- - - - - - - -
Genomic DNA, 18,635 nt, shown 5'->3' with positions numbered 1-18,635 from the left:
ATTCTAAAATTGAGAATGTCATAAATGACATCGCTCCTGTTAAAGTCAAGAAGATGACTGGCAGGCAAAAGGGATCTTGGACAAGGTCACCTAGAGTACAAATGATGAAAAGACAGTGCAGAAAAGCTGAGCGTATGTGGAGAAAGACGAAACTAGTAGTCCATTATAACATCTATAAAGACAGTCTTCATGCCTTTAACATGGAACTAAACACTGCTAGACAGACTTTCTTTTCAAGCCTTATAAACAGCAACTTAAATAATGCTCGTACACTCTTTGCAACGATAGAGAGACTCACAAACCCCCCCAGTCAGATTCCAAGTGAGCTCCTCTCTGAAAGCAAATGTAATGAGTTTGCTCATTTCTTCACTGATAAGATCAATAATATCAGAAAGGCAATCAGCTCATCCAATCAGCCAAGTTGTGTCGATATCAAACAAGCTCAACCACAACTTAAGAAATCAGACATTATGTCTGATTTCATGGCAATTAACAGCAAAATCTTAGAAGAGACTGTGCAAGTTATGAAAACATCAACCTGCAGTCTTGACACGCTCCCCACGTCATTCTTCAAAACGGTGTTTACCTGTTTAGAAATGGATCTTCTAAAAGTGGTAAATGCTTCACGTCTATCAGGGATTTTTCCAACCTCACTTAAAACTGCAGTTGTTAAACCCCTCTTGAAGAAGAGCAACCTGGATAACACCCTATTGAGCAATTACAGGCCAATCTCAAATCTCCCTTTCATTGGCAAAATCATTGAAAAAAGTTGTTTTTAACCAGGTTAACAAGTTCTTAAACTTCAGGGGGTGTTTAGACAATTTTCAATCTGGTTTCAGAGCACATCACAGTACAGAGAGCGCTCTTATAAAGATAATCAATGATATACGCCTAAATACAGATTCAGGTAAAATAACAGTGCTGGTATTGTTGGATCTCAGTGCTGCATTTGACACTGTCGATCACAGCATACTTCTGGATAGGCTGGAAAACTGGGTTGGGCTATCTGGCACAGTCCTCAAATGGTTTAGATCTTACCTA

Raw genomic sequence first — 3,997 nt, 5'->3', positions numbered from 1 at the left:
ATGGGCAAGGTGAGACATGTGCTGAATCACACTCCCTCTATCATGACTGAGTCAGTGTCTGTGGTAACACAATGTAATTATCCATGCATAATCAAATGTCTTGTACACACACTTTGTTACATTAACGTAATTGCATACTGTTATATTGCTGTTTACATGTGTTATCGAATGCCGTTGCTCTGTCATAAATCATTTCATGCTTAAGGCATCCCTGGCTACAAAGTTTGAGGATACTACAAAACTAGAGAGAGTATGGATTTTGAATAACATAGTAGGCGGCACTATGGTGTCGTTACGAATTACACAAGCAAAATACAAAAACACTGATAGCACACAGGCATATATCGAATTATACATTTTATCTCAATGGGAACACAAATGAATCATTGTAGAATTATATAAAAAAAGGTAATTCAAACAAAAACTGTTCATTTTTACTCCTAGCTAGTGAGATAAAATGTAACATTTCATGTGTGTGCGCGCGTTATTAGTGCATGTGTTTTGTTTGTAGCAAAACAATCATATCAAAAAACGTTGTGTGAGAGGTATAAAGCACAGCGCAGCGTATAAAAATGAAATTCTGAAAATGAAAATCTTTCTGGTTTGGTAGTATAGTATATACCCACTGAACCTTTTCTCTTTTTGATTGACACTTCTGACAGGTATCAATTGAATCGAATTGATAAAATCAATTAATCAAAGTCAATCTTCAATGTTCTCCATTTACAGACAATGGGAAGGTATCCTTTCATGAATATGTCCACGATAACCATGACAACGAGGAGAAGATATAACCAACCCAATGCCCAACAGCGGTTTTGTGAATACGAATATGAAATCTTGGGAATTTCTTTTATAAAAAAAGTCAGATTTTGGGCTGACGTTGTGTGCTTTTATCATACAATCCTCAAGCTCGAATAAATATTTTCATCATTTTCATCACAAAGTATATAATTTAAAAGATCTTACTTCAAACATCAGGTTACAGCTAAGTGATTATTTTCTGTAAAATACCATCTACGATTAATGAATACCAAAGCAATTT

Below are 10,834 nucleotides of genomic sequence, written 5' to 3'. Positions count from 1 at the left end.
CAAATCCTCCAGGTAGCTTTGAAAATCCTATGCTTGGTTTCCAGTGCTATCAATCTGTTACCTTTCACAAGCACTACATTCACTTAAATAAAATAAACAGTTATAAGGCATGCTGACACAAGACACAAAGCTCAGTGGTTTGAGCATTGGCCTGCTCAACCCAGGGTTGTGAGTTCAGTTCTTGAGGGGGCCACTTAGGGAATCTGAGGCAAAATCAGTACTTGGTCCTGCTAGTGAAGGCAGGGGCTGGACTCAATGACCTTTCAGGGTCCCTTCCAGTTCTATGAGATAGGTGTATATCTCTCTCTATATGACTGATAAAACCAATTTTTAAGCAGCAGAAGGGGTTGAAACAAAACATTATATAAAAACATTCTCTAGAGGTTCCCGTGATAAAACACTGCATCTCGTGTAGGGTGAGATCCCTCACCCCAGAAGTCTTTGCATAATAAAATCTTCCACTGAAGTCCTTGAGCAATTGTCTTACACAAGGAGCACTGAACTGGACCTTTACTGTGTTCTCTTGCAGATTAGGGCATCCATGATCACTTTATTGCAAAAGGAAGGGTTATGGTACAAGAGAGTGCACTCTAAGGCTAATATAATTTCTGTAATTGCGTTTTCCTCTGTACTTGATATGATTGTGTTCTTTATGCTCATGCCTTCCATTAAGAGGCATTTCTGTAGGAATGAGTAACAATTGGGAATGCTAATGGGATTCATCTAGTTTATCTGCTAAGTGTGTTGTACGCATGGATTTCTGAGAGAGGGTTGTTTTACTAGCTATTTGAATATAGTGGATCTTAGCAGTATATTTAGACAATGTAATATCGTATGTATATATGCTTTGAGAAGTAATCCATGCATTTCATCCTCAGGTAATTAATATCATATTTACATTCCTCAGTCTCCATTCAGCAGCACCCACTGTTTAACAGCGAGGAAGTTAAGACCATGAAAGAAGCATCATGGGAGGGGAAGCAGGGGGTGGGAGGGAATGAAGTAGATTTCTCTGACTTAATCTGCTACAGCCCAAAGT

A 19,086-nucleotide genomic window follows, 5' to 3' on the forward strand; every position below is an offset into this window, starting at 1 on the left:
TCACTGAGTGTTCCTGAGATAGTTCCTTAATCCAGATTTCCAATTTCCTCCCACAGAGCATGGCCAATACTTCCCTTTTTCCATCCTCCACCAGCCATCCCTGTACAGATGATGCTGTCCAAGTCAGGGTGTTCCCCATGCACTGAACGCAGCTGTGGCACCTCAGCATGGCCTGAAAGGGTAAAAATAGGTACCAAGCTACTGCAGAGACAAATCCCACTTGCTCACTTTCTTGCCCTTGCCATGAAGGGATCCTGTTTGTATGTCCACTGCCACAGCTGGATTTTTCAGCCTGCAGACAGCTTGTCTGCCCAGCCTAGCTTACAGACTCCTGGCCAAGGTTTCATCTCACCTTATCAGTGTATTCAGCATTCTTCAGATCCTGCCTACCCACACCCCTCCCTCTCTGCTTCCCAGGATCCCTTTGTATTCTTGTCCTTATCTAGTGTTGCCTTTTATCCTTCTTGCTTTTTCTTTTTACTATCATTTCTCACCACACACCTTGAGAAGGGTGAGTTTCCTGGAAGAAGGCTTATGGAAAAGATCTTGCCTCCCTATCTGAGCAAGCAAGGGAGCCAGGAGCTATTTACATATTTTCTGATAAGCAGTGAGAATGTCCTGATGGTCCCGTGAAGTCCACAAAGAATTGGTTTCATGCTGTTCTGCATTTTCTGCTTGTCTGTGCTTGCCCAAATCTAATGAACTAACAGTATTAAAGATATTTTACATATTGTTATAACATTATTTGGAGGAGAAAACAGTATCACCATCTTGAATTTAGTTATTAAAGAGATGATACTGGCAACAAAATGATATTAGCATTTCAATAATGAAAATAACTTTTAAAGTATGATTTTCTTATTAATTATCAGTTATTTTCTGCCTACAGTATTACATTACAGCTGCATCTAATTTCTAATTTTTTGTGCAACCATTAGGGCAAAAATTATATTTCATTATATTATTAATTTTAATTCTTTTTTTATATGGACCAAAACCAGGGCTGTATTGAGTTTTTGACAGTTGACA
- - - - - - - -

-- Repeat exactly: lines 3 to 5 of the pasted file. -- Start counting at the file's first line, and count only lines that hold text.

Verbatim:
Raw genomic sequence first — 3,997 nt, 5'->3', positions numbered from 1 at the left:
ATGGGCAAGGTGAGACATGTGCTGAATCACACTCCCTCTATCATGACTGAGTCAGTGTCTGTGGTAACACAATGTAATTATCCATGCATAATCAAATGTCTTGTACACACACTTTGTTACATTAACGTAATTGCATACTGTTATATTGCTGTTTACATGTGTTATCGAATGCCGTTGCTCTGTCATAAATCATTTCATGCTTAAGGCATCCCTGGCTACAAAGTTTGAGGATACTACAAAACTAGAGAGAGTATGGATTTTGAATAACATAGTAGGCGGCACTATGGTGTCGTTACGAATTACACAAGCAAAATACAAAAACACTGATAGCACACAGGCATATATCGAATTATACATTTTATCTCAATGGGAACACAAATGAATCATTGTAGAATTATATAAAAAAAGGTAATTCAAACAAAAACTGTTCATTTTTACTCCTAGCTAGTGAGATAAAATGTAACATTTCATGTGTGTGCGCGCGTTATTAGTGCATGTGTTTTGTTTGTAGCAAAACAATCATATCAAAAAACGTTGTGTGAGAGGTATAAAGCACAGCGCAGCGTATAAAAATGAAATTCTGAAAATGAAAATCTTTCTGGTTTGGTAGTATAGTATATACCCACTGAACCTTTTCTCTTTTTGATTGACACTTCTGACAGGTATCAATTGAATCGAATTGATAAAATCAATTAATCAAAGTCAATCTTCAATGTTCTCCATTTACAGACAATGGGAAGGTATCCTTTCATGAATATGTCCACGATAACCATGACAACGAGGAGAAGATATAACCAACCCAATGCCCAACAGCGGTTTTGTGAATACGAATATGAAATCTTGGGAATTTCTTTTATAAAAAAAGTCAGATTTTGGGCTGACGTTGTGTGCTTTTATCATACAATCCTCAAGCTCGAATAAATATTTTCATCATTTTCATCACAAAGTATATAATTTAAAAGATCTTACTTCAAACATCAGGTTACAGCTAAGTGATTATTTTCTGTAAAATACCATCTACGATTAATGAATACCAAAGCAATTT

Below are 10,834 nucleotides of genomic sequence, written 5' to 3'. Positions count from 1 at the left end.